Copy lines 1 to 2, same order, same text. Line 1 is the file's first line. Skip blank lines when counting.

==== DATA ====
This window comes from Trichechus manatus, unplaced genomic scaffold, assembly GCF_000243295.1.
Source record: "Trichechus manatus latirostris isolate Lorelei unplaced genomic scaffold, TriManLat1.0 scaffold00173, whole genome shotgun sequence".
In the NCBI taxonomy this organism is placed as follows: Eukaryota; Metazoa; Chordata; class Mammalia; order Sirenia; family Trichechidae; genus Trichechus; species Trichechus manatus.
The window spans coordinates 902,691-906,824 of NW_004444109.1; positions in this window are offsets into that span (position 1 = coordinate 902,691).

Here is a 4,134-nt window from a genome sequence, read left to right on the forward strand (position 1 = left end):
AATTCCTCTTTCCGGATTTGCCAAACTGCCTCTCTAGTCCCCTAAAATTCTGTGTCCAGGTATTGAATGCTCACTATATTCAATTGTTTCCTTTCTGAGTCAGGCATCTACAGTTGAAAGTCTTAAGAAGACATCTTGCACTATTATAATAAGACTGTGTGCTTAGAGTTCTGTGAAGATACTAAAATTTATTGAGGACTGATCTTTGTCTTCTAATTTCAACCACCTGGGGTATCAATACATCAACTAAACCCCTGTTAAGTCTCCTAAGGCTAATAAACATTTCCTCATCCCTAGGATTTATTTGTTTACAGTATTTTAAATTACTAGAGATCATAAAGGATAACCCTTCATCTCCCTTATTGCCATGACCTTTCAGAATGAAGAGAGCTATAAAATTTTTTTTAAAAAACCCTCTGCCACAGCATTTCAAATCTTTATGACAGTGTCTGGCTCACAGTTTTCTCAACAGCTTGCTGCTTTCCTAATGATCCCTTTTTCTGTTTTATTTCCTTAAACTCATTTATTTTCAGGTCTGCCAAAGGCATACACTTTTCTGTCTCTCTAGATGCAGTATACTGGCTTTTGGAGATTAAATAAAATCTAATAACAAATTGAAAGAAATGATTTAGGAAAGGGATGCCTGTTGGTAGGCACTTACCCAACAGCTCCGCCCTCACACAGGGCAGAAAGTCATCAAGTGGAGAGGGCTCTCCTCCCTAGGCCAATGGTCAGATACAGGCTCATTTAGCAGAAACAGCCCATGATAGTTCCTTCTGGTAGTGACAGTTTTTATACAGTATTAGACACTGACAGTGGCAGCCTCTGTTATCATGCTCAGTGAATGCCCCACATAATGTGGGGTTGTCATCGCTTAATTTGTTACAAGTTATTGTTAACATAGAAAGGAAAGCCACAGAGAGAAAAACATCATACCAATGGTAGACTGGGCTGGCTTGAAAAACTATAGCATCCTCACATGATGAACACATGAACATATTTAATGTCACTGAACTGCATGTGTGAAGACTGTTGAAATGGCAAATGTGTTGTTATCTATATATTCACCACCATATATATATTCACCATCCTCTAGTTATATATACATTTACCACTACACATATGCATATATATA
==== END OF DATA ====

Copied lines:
This window comes from Trichechus manatus, unplaced genomic scaffold, assembly GCF_000243295.1.
Source record: "Trichechus manatus latirostris isolate Lorelei unplaced genomic scaffold, TriManLat1.0 scaffold00173, whole genome shotgun sequence".